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Investors retreat as European crisis worsens

THE sharemarket closed more than 1 per cent lower on rumours China was unlikely to inject capital into debt-ridden European economies.

THE sharemarket closed more than 1 per cent lower on rumours China was unlikely to inject capital into debt-ridden European economies.

Stocks opened about 0.5 per cent higher, but the market shed its gains as cautious investors showed little appetite for shares in an uncertain global environment.

That was despite a study by the Westpac-Melbourne Institute that showed local consumer sentiment had rebounded.

The mood worsened after ratings agency Moody's said it had downgraded leading French banks Societe Generale and Credit Agricole, and left BNP Paribas on negative watch.

The benchmark S&P/ASX 200 index closed down 66.9 points, or 1.6 per cent, to 4005.8, while the broader All Ordinaries fell 68 points, also 1.6 per cent, to 4090.4.

Shaw Stockbroking dealer Jamie Spiteri said Australian shares fell in line with other Asian markets and the US futures market on the Moody's reports.

The promise by the Chinese Premier, Wen Jiabao, to increase the country's investment in the euro zone was also tempered, making a bailout seem less likely to investors.

"An injection of [Chinese] capital will only come if European countries take the tough decisions in cutting deficits and looking to create jobs rather than just rely on China to bail them out," Mr Spiteri said.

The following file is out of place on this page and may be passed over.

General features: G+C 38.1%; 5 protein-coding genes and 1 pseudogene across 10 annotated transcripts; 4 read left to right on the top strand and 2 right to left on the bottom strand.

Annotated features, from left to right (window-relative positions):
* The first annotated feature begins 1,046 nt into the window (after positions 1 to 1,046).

Macquarie Private Wealth director Lucinda Chan said lacklustre demand for Italian bonds at an auction on Tuesday was indicative of the mood of the market.

"Everyone's just marking time until more action is seen through what will happen in the Greek debt resolution," she said.

The healthcare sector led the market here down, losing 3 per cent.

Hearing implant maker Cochlear was the worst performer among the leading stocks, falling 14.6 per cent to $51.30, with investors still reeling two days after the company announced it was recalling a range of unimplanted hearing implants.

Financials lost 1.9 per cent, with the big retail banks falling at the close. Commonwealth Bank shed 2.46 per cent, Westpac lost 2 per cent, NAB 3 per cent and ANZ 1.55 per cent.

The telecoms sector rose, led by Telstra, which gained 2? to $3.02.


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